According to Dr. John M. Schwab, the NIGMS chemist who spearheaded the initiative, "Combinatorial chemistry uses massively parallel synthesis to rapidly assemble libraries. We are looking for new, highly efficient methods for synthesis, separation, purification, and analysis that will accelerate the creation of libraries and enable a broader range of structures to be made."
"Another key feature of the CMLD program is that each center must be highly integrated, featuring collaborative, synergistic projects," said Schwab. "This is not typical in the academic chemistry community. But experience has shown that unique insights can be gained when scientists approach a project from different perspectives."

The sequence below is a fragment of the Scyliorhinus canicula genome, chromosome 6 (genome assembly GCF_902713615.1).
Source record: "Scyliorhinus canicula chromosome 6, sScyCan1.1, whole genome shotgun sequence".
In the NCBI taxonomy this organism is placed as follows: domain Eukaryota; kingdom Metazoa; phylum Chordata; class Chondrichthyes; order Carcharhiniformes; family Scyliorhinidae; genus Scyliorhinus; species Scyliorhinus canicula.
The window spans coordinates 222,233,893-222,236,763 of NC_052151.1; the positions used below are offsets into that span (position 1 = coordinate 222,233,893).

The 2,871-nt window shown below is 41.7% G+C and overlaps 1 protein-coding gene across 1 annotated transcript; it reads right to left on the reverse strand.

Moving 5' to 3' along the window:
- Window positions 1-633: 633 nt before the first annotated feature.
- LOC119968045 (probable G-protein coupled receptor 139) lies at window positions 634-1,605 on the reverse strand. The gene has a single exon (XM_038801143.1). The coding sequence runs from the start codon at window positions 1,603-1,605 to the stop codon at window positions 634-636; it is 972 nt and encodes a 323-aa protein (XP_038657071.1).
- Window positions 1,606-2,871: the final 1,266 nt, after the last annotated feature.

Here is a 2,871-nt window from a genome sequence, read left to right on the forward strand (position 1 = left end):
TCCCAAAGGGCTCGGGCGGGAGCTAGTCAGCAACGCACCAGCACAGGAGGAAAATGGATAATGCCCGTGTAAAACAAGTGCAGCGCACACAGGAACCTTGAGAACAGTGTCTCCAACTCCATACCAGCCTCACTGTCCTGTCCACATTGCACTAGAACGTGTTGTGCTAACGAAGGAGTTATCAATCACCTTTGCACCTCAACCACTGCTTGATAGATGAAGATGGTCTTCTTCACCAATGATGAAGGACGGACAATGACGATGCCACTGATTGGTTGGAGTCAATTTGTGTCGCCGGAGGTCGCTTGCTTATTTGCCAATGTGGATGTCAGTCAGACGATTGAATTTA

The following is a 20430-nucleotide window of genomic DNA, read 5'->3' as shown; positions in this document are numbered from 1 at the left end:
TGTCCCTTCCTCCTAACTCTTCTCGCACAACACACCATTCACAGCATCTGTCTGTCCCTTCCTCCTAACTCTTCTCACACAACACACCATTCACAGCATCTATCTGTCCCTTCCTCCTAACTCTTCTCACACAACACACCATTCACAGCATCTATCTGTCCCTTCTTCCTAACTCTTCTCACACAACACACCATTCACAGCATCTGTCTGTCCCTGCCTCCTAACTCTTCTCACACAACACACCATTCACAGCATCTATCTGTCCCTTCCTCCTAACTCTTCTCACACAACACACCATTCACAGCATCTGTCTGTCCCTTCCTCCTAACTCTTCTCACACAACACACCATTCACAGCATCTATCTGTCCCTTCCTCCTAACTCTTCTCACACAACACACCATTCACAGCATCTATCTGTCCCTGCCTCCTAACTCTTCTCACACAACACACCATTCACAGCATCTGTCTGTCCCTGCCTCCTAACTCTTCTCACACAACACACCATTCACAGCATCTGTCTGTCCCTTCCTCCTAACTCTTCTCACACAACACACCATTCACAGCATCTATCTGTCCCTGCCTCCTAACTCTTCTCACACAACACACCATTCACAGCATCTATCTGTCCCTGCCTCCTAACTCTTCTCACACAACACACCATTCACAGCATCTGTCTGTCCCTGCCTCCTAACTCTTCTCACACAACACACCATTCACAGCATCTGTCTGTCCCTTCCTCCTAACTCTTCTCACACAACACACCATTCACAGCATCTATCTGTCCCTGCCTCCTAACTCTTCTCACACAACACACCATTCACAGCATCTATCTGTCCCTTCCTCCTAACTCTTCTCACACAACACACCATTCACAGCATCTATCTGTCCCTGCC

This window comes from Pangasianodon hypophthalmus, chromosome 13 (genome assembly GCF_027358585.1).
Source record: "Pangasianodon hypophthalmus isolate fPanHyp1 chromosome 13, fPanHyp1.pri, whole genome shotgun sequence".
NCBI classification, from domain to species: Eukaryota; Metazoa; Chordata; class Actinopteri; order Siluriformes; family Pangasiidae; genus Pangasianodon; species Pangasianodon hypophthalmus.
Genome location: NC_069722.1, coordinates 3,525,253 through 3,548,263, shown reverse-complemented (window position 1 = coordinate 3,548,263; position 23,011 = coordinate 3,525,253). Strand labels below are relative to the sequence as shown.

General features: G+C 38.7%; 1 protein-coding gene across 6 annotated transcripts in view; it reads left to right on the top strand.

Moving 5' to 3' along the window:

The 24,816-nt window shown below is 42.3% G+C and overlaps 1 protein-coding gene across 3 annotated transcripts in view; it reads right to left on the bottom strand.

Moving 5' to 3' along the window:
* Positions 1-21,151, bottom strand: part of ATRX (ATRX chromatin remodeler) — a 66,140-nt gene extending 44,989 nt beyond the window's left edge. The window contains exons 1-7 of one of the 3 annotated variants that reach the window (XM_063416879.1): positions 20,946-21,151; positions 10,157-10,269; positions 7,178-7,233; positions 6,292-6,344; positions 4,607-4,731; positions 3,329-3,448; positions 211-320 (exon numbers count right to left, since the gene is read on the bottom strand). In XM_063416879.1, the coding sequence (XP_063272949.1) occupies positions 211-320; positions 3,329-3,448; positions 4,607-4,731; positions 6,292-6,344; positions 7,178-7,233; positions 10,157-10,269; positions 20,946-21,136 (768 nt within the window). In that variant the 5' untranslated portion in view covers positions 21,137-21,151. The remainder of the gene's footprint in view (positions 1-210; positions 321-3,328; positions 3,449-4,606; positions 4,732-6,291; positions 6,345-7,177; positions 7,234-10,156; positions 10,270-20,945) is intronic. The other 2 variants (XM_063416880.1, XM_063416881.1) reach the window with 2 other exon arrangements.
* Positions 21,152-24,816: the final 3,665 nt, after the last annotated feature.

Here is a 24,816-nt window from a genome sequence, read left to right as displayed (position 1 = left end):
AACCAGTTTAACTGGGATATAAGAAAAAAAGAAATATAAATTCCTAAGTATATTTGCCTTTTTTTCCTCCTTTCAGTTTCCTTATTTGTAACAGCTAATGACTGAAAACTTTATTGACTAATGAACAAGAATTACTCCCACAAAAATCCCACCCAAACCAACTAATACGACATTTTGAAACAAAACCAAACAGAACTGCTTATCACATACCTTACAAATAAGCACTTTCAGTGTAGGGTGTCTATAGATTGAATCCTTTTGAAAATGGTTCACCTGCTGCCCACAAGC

The initiative comes at an opportune time, because recently developed automated screening tools allow scientists to sift through massive collections of compounds in short order. This approach was quickly adopted by the pharmaceutical industry, which routinely uses it to discover bioactive compounds that potentially could be developed into new drugs. Although industry has embraced the use of combinatorial chemistry, it rarely publishes new methods for generating libraries.
Of the chemical libraries that are available to the entire scientific community, many have been assembled using a small number of methods and core chemical scaffolds. That means they contain limited variety. The NIGMS effort seeks to enable the creation of truly unique and diverse, high-quality libraries through the development of new chemical methods. That, said Schwab, "will produce lasting benefits for all of biomedical science."
Contact: Alisa Zapp Machalek
NIH/National Institute of General Medical Sciences